By Jeff Klein
On Dec. 6, Detective Dillon Stewart was laid to rest and two state troopers were shot serving a warrant on a suspected drug den near my Throgs Neck office.
A week later, Officer Daniel Enchautegui, my constituent, was shot to death after interrupting a burglary next door to his home.
These shootings have highlighted not only the serious shortcomings in our state's criminal laws, but also a deep and pervasive dysfunction in our state's legislative process.
Gov. Pataki has taken a good first step in calling the Legislature back to Albany, but before we can truly reform our criminal laws and give police officers and all New Yorkers the protections they deserve, we have to reform our legislative process.
I served for 10 years in the Assembly, including eight years on the Codes Committee, which must approve all criminal justice legislation before it reaches the floor.
I now serve on the Senate Codes Committee in my first term as a state senator.
I have worked in both houses to help pass the death penalty and keep dangerous sex offenders locked up.
However, I have seen meas.ures with broad support on both sides of the aisle bottled up for years because they do not have the approval of house leaders and their top aides.
Three years ago, as a member of the Assembly Democratic majority, I introduced legislation eliminating the five-year statute of limitations and allowing all rapes to be prosecuted, regardless of when they were committed.
But because of an institutionalized leadership structure that ignores the voices of rank-and-file members, this measure never saw the light of day in the Assembly.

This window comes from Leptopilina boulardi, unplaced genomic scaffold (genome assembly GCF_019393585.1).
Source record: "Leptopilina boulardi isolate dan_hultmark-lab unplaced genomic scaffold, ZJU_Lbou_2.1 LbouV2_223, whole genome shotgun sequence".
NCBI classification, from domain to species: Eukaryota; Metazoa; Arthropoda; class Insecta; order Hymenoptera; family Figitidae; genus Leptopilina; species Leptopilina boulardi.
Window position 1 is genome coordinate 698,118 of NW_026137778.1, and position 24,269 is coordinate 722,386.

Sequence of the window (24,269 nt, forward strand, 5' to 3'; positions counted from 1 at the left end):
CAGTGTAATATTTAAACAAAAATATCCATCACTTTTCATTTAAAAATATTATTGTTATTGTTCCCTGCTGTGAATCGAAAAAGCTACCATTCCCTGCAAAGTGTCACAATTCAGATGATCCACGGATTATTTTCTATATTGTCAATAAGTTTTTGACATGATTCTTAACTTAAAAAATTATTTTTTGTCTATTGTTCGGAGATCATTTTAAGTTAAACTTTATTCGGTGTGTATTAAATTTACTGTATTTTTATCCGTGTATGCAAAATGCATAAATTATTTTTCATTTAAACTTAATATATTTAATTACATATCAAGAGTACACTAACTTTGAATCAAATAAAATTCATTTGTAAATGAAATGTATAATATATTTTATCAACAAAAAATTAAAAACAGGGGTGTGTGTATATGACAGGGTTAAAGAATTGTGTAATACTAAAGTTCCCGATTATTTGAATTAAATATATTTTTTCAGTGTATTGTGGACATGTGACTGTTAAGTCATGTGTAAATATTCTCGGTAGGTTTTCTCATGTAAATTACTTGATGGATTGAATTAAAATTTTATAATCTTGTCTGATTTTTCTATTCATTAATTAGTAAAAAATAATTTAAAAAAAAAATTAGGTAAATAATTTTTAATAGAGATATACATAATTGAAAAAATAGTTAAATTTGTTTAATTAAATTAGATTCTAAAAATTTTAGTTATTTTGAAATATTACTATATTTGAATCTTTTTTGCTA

This summer, I conducted a study that found more than 1,500 rape cases more than five years old and 800 more where we could lose the chance to prosecute dangerous predators unless we change this outdated law.
As a senator, I have, at last, been able to pass the bill out of committee, but the Senate's leadership refuses to bring it to the floor because I am not a member of the Republican majority.
Although the bill has received widespread support from prosecutors and advocacy groups, time is running out for hundreds of rape prosecutions while legislative leaders play party politics with a bill that would pass overwhelmingly.
The bill would send a message to women that rape is just as serious a crime as kidnapping and arson, crimes with no time limit for prosecutions.
These delays and stalemates will continue as long as legislators in both houses are denied the chance to serve their constituents and vote their consciences by leaders who restrict our agenda and stifle any meaningful debate or compromise on important issues.
When we do get a chance to vote on criminal justice legislation, it is often for a one-house bill that is more press release than public policy and will never be considered in the other house.
The 2004 Brennan Center report exposed a system in which good ideas are killed by inaction and the few bills that make it to a floor vote have had their outcomes predetermined in the back rooms of the Capitol.
Most of my fellow state lawmakers would agree that we are not doing enough to get illegal guns off our streets and we are not doing enough to punish the criminals who use them, but little is being done to reach the kind of legislative compromise necessary to address the problem.
By not giving legislators a chance to vote on important criminal justice issues like rape and gun control, legislative leaders are turning their backs on their own members and on the people of New York.
Assembly Speaker Sheldon Silver does not speak for the entire Assembly, just as Senate Majority Leader Joe Bruno does not speak for the entire Senate.
And neither of them should be allowed to drown out the wishes of their respective legislative bodies.
Officer Enchautegui, Detective Stewart and their families have already paid too high a price for Albany's dysfunction.
Klein is a state senator representing parts of the Bronx and Westchester.
Originally published on December 18, 2005 in the Daily News